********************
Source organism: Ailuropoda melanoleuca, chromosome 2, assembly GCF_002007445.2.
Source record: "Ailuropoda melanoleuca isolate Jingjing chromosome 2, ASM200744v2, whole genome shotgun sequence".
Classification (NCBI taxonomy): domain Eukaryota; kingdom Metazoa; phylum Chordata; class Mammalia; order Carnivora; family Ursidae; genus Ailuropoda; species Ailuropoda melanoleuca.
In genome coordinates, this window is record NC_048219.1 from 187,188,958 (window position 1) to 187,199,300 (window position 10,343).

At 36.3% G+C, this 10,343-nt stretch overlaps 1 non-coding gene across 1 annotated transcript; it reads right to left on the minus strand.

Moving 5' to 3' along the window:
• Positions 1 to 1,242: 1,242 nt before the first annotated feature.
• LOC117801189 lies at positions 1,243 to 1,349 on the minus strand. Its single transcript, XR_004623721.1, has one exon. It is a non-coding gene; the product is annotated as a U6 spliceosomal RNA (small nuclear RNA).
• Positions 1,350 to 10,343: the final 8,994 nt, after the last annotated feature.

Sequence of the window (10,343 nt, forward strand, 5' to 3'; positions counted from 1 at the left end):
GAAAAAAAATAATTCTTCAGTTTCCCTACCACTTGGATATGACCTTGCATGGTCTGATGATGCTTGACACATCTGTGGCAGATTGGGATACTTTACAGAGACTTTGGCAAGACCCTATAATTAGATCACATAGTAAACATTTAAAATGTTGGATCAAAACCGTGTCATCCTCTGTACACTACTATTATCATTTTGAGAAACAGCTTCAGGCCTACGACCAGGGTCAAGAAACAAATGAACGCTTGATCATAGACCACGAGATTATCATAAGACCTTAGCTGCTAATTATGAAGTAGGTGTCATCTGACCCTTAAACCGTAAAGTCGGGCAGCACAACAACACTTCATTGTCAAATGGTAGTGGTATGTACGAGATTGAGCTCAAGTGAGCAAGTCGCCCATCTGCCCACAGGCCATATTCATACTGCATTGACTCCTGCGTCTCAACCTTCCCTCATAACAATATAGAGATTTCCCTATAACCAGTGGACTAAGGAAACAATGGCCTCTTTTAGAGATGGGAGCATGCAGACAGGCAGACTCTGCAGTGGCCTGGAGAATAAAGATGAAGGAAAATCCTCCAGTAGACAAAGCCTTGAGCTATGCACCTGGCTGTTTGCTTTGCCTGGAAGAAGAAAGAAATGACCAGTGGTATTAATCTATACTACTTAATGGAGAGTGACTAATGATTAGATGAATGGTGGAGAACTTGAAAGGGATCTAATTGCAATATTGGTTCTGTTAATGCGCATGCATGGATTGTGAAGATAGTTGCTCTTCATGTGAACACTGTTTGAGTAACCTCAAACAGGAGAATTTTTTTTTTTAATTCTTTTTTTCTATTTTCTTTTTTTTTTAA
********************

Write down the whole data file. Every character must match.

Source organism: Ailuropoda melanoleuca, chromosome 2, assembly GCF_002007445.2.
Source record: "Ailuropoda melanoleuca isolate Jingjing chromosome 2, ASM200744v2, whole genome shotgun sequence".
Classification (NCBI taxonomy): domain Eukaryota; kingdom Metazoa; phylum Chordata; class Mammalia; order Carnivora; family Ursidae; genus Ailuropoda; species Ailuropoda melanoleuca.
In genome coordinates, this window is record NC_048219.1 from 187,188,958 (window position 1) to 187,199,300 (window position 10,343).

At 36.3% G+C, this 10,343-nt stretch overlaps 1 non-coding gene across 1 annotated transcript; it reads right to left on the minus strand.

Moving 5' to 3' along the window:
• Positions 1 to 1,242: 1,242 nt before the first annotated feature.
• LOC117801189 lies at positions 1,243 to 1,349 on the minus strand. Its single transcript, XR_004623721.1, has one exon. It is a non-coding gene; the product is annotated as a U6 spliceosomal RNA (small nuclear RNA).
• Positions 1,350 to 10,343: the final 8,994 nt, after the last annotated feature.

Sequence of the window (10,343 nt, forward strand, 5' to 3'; positions counted from 1 at the left end):
GAAAAAAAATAATTCTTCAGTTTCCCTACCACTTGGATATGACCTTGCATGGTCTGATGATGCTTGACACATCTGTGGCAGATTGGGATACTTTACAGAGACTTTGGCAAGACCCTATAATTAGATCACATAGTAAACATTTAAAATGTTGGATCAAAACCGTGTCATCCTCTGTACACTACTATTATCATTTTGAGAAACAGCTTCAGGCCTACGACCAGGGTCAAGAAACAAATGAACGCTTGATCATAGACCACGAGATTATCATAAGACCTTAGCTGCTAATTATGAAGTAGGTGTCATCTGACCCTTAAACCGTAAAGTCGGGCAGCACAACAACACTTCATTGTCAAATGGTAGTGGTATGTACGAGATTGAGCTCAAGTGAGCAAGTCGCCCATCTGCCCACAGGCCATATTCATACTGCATTGACTCCTGCGTCTCAACCTTCCCTCATAACAATATAGAGATTTCCCTATAACCAGTGGACTAAGGAAACAATGGCCTCTTTTAGAGATGGGAGCATGCAGACAGGCAGACTCTGCAGTGGCCTGGAGAATAAAGATGAAGGAAAATCCTCCAGTAGACAAAGCCTTGAGCTATGCACCTGGCTGTTTGCTTTGCCTGGAAGAAGAAAGAAATGACCAGTGGTATTAATCTATACTACTTAATGGAGAGTGACTAATGATTAGATGAATGGTGGAGAACTTGAAAGGGATCTAATTGCAATATTGGTTCTGTTAATGCGCATGCATGGATTGTGAAGATAGTTGCTCTTCATGTGAACACTGTTTGAGTAACCTCAAACAGGAGAATTTTTTTTTTTAATTCTTTTTTTCTATTTTCTTTTTTTTTTAA